While Formula One wrangles with financial issues away from the circuit, the one thing that does hold the fans’ love is competition.
Even that, in F1, had been slipping away in recent years. Money has dominated proceedings – Bernie Ecclestone’s court cases and, around the track, talk often revolves around technical complexity and the likelihood of a tyre wearing away.
Sebastian Vettel has won four titles in a row, echoing the ruthless domination of compatriot Michael Schumacher between 2000 and 2004. Drastic changes were needed to spice up the sport and there is no doubt that these have been made.
Focus on Vettel
The 2014 season is shaping up to be one of the most anticipated of recent years. Several big rule changes have been shaking up the status quo – changes that have not been kind to Vettel or Red Bull if pre-season testing is anything to go by.
While things might improve for him as the season goes on, it's already clear Vettel won't win the title this year
“Over the last two or three years, the ongoing success of Vettel hasn’t captured the imagination,” said F1 fanatic and journalist Adam Cooper, who has been at every F1 race since Japan 1994. “While things might improve for him as the season goes on, it’s already clear Vettel won’t win the title this year.”
The main rule-change sees the arrival of a new engine (or as the professionals call it, power unit).
“It’s safe to say that the Mercedes-powered cars look better than those with Ferrari or Renault power units. But which of those teams will win the first race is uncertain,” Motor Sport magazine journalist Ed Foster told Al Jazeera.
Powered by a Renault engine, Red Bull have struggled throughout pre-season testing in Jerez and Bahrain with their longest run throughout the winter was just 20 laps. Hamilton enters the race as favourite – especially after topping the opening practice on Friday – but this is a Grand Prix where anything can happen.
“Without doubt this is one of the most unpredictable seasons of recent years,” added Foster. “Whenever there’s a major rule change, there are big winners and losers – it’s a bit like wiping the board clean.”
While ruling out Vettel seems premature to him, Foster agrees Melbourne is up for grabs.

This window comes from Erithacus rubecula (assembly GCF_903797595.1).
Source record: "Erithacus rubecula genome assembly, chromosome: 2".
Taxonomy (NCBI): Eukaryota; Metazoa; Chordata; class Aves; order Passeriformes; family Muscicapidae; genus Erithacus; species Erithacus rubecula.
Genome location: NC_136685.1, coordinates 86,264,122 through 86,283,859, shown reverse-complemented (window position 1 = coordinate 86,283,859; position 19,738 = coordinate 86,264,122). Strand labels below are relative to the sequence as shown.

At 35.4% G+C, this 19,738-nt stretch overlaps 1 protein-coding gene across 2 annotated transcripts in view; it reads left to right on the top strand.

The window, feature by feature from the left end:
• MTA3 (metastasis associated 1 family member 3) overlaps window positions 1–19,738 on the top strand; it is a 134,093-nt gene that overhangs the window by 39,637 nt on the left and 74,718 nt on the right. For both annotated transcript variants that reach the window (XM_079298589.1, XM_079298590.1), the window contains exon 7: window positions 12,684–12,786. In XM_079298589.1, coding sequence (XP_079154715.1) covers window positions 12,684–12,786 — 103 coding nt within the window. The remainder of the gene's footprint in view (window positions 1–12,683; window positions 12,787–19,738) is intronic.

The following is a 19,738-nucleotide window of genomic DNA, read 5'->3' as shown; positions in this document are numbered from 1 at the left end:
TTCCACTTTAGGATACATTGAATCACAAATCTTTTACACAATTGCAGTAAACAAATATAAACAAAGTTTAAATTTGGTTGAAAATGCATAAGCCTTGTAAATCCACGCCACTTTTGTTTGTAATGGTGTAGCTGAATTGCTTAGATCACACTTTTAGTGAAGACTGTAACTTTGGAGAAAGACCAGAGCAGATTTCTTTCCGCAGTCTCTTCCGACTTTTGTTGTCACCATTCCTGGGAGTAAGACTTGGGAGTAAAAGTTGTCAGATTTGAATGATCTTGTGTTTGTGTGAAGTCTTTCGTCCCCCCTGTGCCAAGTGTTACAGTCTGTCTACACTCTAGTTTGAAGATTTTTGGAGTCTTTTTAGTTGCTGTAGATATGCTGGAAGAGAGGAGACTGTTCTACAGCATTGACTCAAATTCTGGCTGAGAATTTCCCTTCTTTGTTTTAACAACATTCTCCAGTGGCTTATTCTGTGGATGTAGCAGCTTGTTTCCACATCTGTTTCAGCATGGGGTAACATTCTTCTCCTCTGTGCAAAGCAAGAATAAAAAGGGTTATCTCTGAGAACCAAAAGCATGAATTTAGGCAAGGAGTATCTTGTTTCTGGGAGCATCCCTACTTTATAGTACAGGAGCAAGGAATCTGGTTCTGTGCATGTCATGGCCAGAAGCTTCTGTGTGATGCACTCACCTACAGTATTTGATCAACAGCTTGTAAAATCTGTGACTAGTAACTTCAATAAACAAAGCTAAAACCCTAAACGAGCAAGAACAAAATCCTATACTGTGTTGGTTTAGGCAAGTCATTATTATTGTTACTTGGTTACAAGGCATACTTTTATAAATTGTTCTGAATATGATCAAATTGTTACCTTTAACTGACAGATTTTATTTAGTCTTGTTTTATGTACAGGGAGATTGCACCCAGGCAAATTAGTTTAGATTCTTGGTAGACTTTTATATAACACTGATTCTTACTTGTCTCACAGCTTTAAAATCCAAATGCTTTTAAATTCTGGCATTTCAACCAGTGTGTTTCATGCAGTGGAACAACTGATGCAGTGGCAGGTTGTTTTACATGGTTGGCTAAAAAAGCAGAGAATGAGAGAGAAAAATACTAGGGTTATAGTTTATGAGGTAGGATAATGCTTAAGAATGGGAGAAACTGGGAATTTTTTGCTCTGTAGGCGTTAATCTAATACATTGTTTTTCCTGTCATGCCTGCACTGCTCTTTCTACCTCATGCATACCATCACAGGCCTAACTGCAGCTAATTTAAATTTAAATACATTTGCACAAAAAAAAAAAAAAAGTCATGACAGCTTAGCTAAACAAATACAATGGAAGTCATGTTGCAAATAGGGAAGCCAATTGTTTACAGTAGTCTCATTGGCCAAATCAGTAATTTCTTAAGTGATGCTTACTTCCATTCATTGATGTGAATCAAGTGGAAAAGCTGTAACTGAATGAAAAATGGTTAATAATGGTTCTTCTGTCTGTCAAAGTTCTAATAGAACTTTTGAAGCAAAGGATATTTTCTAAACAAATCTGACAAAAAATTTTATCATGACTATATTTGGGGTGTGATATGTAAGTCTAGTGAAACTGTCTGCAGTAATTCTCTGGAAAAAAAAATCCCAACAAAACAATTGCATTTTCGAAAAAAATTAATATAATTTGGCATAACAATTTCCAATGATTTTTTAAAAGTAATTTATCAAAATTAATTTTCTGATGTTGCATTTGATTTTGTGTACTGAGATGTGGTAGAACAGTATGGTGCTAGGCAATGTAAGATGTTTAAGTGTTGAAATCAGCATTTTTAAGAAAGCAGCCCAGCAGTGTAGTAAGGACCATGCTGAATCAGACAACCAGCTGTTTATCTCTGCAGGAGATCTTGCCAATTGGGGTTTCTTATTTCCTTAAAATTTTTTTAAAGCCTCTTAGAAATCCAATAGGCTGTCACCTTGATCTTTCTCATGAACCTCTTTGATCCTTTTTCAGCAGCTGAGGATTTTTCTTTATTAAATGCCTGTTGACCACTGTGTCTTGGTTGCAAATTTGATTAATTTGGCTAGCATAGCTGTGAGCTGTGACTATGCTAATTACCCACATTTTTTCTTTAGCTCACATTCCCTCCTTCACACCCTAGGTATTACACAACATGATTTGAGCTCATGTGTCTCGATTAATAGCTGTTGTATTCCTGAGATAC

“Australia is a massive opportunity for smaller teams to score some points because the retirement rate is going to be higher than normal. I’d say the chances of half the cars finishing is slim.”
This provides an exciting, if slightly daunting, challenge for the sport and it remains unclear how fans will respond to retirements of their favourite drivers.
The new power-unit is just one of several major changes the 2014 season will witness.
“There are a lot of aerodynamic rules that the teams have to adapt to, and that will be a big area of development over the season, and will probably play a major role in determining which team ultimately comes out on top,” said Cooper.
|Hamilton has been touted as favourite to win the season-opening race in Melbourne, especially after coming out top in the practice session [Reuters]|
“Double points for the final race in Abu Dhabi has created some controversy – the idea was to keep the title battle going but majority of fans and F1 insiders hate it. Less contentious is drivers having the same car number for the rest of their career, a nice touch for fans and handy for marketing purposes.”
The F1 circus flies around the globe so to suggest that the sport is green is plain ludicrous. However, fuel management has never been more important and the new engines are up to 40% more fuel efficient with every drop of energy expected to be utilised.
“This year the cars can only use 100kg of fuel during a race which is about 60kg less than last season,” said Foster. “The big issues this year will be trying to finish the race on the amount of fuel they have and also trying to explain how all the technology works to the fans.”
Many fans will be hoping that the tiring tyre talk (TTT) – which climaxed at Silverstone when six tyres blew up – will not dominate proceedings.
“I really hope we’re not talking about tyres as much this season as we have been. I don’t think we will hear so much about tyres because the compounds are slightly harder.”
The first race of the season is usually a game of trial and error, but Cooper says Melbourne is looking trickier than ever.
“Australia always has a high retirement rate because there are lots of incidents. Even in a normal year, cars are still unproven and thus potentially fragile mechanically at the first race. Testing showed that none of the teams can be confident about avoiding reliability problems and everyone will have their fingers crossed until the very last lap.”
Right now, Formula One is anything but boring and this could win back a few fans who are sitting on the fence.